15 Apr (NY TIMES) – How much oxygen should a premature baby be given in the first days and weeks of life? Neonatologists have been trying to answer that question since the 1940s, sometimes with disastrous results.
By Sabrina Tavernise N.Y Times
Premature infants need oxygen because their lungs are not fully formed, but early attempts to save lives by turning up oxygen inadvertently caused blindness in many babies.
“They did a lot of damage before they realized what was going on,” said Arthur L. Caplan, head of the division of medical ethics at NYU Langone Medical Center.
That experience has cast a long shadow over subsequent efforts to pioneer medical interventions for newborns. And the issue arose again last week when it came to light that a federal watchdog agency, the Office for Human Research Protections, had formally notified a network of 23 major research institutions that they had failed to warn parents about the risks of their infants’ participation in a large oxygen study. The underlying ethical question remains: How do researchers balance protecting these most vulnerable patients from the risks of medical studies with the potential benefits of such research for all premature babies?
The purpose of the study, known as SUPPORT, was to find the sweet spot for oxygen concentration in an infant. The American Academy of Pediatrics had set the standard treatment at a band between 85 and 95 percent, and researchers were trying to determine what part of that was optimal.
The goal was laudable, the federal watchdog said, but the method was not. Researchers randomly assigned infants to two groups, with half the children to get an oxygen concentration on the low end, 85 percent to 89 percent, and the other half to get 91 percent to 95 percent, on the high end. But the researchers did not explain to parents in consent forms that the risk of an eye disease, retinopathy of prematurity, was greater in the higher oxygen group. Based on past studies, there was reason to expect that infants in the upper band would be at higher risk. Indeed, the results found that infants in the upper band developed eye disease at more than twice the rate of those in the lower band — 18 percent compared with 9 percent.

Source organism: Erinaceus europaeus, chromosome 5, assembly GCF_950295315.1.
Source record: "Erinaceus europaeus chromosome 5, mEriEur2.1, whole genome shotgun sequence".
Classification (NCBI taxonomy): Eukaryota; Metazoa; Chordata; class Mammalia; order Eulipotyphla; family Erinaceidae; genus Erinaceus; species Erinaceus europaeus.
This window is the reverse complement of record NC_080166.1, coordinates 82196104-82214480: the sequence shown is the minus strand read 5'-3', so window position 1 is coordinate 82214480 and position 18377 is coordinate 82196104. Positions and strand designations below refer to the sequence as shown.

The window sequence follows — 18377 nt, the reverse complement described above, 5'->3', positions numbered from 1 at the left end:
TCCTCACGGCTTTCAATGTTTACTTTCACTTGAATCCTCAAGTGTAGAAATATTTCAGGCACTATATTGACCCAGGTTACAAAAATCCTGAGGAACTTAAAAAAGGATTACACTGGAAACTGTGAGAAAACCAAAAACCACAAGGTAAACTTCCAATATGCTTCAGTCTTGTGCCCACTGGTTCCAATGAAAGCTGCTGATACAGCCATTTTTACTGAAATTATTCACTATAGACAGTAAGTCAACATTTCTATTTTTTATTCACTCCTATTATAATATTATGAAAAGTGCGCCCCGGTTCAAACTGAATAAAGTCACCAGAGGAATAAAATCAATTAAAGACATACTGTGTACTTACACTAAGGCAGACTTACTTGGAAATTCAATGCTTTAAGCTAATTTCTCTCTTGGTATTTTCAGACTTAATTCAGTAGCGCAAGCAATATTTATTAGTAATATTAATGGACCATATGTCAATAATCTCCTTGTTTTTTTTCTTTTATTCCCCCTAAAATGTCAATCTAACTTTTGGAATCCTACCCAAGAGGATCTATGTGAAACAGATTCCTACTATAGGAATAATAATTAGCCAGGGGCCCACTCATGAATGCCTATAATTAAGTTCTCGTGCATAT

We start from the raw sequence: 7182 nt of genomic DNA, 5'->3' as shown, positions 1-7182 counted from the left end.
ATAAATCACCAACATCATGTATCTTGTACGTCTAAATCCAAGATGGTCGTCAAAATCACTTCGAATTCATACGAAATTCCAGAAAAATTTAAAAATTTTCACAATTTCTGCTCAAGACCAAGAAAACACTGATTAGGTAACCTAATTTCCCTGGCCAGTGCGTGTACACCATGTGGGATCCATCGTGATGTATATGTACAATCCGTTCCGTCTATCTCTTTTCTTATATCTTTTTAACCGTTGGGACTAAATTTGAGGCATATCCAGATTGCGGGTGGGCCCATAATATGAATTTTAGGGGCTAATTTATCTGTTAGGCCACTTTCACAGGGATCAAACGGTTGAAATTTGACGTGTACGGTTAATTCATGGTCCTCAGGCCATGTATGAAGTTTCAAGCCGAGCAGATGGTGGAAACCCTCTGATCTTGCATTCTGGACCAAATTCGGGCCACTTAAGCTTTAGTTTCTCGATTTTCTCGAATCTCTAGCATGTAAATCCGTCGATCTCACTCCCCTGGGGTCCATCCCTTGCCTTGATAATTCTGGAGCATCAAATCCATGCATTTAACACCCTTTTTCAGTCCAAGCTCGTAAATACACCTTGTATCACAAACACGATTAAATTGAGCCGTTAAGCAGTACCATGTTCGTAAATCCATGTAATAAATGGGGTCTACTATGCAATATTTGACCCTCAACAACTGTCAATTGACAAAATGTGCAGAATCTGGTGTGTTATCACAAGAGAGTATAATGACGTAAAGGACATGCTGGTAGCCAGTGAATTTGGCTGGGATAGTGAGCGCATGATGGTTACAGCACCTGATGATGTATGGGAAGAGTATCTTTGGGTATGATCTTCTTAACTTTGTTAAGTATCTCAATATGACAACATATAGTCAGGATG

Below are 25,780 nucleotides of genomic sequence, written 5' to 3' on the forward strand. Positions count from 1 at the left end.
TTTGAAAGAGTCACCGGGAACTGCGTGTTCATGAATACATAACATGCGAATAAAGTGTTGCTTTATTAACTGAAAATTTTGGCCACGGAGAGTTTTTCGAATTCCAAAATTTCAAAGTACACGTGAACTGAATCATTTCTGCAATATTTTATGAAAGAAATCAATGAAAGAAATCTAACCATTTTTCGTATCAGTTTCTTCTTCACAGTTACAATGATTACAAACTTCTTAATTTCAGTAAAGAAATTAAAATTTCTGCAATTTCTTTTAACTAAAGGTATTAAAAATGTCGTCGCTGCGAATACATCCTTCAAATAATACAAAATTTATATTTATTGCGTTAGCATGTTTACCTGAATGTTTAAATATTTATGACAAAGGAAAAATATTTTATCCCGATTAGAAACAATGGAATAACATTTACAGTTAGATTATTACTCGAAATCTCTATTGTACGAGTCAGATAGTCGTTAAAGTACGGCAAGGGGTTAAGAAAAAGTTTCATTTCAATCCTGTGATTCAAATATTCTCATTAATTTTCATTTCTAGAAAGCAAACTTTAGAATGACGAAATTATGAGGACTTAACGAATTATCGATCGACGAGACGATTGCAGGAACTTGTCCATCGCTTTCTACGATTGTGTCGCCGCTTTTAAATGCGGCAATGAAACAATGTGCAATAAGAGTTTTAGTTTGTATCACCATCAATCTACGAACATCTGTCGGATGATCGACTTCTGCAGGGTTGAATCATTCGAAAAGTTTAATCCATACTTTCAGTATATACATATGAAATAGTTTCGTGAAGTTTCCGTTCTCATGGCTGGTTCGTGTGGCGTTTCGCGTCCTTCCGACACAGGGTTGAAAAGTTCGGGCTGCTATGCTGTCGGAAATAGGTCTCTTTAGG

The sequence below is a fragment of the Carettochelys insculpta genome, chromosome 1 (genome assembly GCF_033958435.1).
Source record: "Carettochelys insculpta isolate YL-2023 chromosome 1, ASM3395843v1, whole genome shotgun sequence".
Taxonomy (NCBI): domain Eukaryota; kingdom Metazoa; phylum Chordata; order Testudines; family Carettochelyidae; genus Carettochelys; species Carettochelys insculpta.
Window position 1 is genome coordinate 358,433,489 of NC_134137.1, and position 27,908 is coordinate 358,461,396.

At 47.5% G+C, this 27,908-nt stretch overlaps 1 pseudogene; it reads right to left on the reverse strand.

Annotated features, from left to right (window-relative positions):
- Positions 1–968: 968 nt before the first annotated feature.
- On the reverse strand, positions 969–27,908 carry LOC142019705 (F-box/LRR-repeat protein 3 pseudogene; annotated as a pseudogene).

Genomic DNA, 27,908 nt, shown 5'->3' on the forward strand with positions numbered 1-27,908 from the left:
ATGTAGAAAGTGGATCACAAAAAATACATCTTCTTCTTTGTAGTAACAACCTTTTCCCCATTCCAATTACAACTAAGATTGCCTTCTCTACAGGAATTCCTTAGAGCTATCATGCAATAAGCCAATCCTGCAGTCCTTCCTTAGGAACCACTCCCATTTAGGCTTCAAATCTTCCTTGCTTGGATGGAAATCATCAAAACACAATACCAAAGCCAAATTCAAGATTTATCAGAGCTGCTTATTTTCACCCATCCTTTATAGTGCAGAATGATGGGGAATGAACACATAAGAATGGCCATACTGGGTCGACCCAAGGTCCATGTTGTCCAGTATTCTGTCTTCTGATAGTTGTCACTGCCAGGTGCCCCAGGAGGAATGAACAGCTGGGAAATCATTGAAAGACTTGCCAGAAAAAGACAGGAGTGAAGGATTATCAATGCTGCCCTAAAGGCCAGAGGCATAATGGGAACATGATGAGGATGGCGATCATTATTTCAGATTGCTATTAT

“Based on their very hypothesis, they were thinking that there might well be a difference,” said Dr. Jerry A. Menikoff, the director of the Office for Human Research Protections. “Being in the higher end should have put you at greater risk of developing eye disease.”
The study’s designers agreed that the risk of blindness should have been more clearly explained, but said that the infants were within the standard band of care, and therefore facing the same steep odds as any premature infant not in the study.
Dr. Menikoff disagreed.
“To be told that this was all standard care — it wasn’t,” he said. “It was taking a child and flipping a coin and giving them 50 percent chance of being at the higher end and 50 percent chance of being at the lower end. They were changing what happened to all of the children.”
Some experts contend that there is a lot of guesswork in oxygen care because there still is no established evidence for a particular level of concentration and that the risks were effectively the same for infants in the study as those outside it.
“A really honest clinician just flips a coin in his head,” said David C. Magnus, a professor of pediatrics and the director of the Stanford Center for Biomedical Ethics. “Physicians could have their own views, but there was no evidence supporting any given spot on the band.”
In the late 1990s, neonatologists began calling for systematic studies to establish that evidence. Dr. Ola Didrik Saugstad, a professor of pediatrics at the University of Oslo, who is an expert in neonatology and oxygen, said there had been about 12 studies since. Among them were three large clinical trials involving thousands of babies, including the SUPPORT study.
The SUPPORT study’s results, published in 2010, surprised researchers. Infants in the lower oxygen band had a higher mortality rate — 20 percent — than those in the higher one — 16 percent. The finding has had a profound effect on medical practice.
“We changed our practices immediately, almost overnight,” said Dr. Saugstad, who did not participate in the study. “We increased saturation targets again.”
Also see OMSJ Neonates and Study of Babies Did Not Disclose Risks, U.S. Finds (April 11, 2013)
More from my site
Tags: American Academy of Pediatrics, Arthur L. Caplan, David C. Magnus Director of Stanford Center for Biomedical Ethics, Dr. Jerry A. Menikoff, Dr. Ola Didrik Saugstad, Office for Human Research Protection, SUPPORT